Asked what advice they had for other printers considering expansions of their own in an economically challenging time, the spokesmen urged against putting off equipment purchases that can make a real difference now and an even bigger improvement when market conditions return to normal. They also stressed the need for production flexibility, a virtue that can't be acquired without investing in versatile and efficient pressroom equipment.
Komori has what may be the largest equipment footprint among press exhibitors at Graph Expo with three machines that will run in 12 daily demonstrations. The flagship product is the LSX40, an 18,000 sph, 41" sheetfed press awaiting market launch. One differentiator of this press is an AI (artificial intelligence) preset feature that can, according to Komori, teach itself the most effective steps for cutting makeready time and reducing startup waste. Some of the LSX40's AI assets will be available in another platform, the LS40Ai.
Also in action in the Komori booth are the LSX29, a half-size press built to move from job completion to job initiation in under six minutes; and the Spica 29P, a compact convertible perfector. Komori also will promote its solutions for inline cold foiling, diecutting, and embossing, although these technologies will not be presented at the show.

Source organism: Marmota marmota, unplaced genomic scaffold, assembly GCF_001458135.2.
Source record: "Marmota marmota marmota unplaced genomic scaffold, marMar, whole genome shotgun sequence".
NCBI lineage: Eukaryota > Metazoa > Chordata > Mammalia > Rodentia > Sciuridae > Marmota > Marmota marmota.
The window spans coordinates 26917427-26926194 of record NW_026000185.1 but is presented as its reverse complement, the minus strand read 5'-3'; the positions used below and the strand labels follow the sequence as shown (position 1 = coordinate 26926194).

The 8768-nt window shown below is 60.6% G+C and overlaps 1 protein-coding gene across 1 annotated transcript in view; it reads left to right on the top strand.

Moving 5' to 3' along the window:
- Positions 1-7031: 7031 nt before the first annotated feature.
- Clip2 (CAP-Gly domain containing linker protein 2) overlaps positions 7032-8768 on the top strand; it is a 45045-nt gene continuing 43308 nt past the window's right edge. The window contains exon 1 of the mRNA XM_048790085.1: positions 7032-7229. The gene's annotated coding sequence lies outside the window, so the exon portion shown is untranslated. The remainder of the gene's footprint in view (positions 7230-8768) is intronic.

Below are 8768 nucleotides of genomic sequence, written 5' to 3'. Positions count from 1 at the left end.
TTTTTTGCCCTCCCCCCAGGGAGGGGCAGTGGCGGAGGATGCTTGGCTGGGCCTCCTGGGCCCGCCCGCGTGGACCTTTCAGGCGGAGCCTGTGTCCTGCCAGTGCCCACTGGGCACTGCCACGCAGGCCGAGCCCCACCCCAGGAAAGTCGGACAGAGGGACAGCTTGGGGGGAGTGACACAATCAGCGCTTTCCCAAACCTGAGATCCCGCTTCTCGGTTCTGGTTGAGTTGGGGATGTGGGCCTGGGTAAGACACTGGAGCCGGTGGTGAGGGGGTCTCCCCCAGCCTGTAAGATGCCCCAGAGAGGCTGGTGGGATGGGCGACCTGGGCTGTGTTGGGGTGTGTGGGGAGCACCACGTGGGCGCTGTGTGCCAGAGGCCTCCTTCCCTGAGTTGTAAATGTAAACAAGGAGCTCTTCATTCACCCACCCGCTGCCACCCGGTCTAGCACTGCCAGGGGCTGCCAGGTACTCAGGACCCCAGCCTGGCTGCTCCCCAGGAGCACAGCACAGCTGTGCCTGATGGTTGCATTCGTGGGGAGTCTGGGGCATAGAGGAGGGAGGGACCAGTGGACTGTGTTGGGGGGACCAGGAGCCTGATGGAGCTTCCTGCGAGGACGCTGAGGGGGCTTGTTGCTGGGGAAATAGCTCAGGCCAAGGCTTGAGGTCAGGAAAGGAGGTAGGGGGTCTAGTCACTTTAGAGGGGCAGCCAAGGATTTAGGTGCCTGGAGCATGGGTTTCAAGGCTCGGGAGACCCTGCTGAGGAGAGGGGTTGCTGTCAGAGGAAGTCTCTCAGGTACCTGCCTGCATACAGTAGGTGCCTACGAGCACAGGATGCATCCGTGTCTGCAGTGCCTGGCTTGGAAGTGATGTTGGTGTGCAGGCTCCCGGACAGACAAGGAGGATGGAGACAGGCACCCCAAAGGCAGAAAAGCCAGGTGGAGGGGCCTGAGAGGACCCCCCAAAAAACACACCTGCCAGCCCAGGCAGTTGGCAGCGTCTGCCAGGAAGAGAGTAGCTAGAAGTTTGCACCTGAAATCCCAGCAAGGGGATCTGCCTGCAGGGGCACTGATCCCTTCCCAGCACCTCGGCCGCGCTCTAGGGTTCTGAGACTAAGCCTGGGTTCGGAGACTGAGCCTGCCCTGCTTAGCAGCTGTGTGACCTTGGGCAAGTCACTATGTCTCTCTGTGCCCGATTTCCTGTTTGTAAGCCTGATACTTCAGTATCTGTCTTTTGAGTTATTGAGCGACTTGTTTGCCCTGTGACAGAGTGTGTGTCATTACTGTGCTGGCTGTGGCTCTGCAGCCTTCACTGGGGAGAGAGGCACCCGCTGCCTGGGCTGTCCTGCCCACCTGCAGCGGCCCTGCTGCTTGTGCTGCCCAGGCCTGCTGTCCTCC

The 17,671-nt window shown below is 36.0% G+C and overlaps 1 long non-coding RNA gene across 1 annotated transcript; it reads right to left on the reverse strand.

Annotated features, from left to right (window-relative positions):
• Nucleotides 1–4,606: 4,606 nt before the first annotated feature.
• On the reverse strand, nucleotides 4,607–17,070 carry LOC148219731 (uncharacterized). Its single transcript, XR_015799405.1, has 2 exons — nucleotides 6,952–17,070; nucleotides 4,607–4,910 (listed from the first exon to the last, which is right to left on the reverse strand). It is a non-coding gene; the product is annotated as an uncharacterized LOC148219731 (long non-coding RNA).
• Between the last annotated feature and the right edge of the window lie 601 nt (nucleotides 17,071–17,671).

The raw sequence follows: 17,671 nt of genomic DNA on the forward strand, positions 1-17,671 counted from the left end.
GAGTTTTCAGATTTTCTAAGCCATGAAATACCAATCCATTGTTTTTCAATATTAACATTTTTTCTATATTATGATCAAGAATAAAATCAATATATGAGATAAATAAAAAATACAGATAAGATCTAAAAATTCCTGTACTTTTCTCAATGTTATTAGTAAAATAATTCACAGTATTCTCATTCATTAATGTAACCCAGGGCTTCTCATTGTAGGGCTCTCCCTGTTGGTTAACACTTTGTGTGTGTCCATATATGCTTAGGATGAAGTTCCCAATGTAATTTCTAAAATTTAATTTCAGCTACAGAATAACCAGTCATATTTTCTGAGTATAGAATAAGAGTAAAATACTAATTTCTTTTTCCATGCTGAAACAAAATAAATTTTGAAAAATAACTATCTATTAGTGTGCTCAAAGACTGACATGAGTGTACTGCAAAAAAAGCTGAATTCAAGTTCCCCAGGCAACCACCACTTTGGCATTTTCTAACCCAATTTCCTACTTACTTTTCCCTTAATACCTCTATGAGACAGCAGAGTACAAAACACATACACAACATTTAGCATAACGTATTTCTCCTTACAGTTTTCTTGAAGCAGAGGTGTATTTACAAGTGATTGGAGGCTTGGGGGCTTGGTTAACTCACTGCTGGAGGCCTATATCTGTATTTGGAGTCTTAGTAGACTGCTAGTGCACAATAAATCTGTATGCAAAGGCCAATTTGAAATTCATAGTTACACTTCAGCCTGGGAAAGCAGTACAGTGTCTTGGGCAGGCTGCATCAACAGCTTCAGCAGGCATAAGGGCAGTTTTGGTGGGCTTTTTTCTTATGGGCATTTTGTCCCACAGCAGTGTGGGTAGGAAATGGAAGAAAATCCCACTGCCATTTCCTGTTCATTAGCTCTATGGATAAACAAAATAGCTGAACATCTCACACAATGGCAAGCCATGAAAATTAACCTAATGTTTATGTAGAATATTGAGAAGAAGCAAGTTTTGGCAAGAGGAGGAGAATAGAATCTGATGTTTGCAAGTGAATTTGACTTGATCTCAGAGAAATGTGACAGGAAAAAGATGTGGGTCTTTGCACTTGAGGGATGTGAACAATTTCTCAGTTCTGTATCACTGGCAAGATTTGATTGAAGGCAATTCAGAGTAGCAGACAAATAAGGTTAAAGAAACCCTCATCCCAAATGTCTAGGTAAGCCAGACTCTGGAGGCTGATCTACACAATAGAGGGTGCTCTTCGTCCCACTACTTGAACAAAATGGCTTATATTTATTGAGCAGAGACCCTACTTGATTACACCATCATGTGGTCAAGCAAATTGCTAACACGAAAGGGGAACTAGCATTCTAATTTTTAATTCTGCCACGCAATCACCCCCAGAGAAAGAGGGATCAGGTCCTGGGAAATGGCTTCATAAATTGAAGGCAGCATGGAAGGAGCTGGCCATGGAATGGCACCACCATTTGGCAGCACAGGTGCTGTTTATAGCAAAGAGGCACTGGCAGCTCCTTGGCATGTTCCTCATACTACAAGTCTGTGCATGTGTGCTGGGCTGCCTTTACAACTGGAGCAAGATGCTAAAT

Heidelberg (booth 1200) continues its tradition of taking the largest stand at Graph Expo. What's noticeably different this year is the length of the list of equipment on display in it. In a departure from its usual trade-show strategy, Heidelberg has chosen to display only one press and to focus instead on printshop integration as enabled by its Prinect collection of workflow products. The company also has refrained from organizing the booth around printshop size or production specialty, another hallmark of previous Heidelberg exhibits.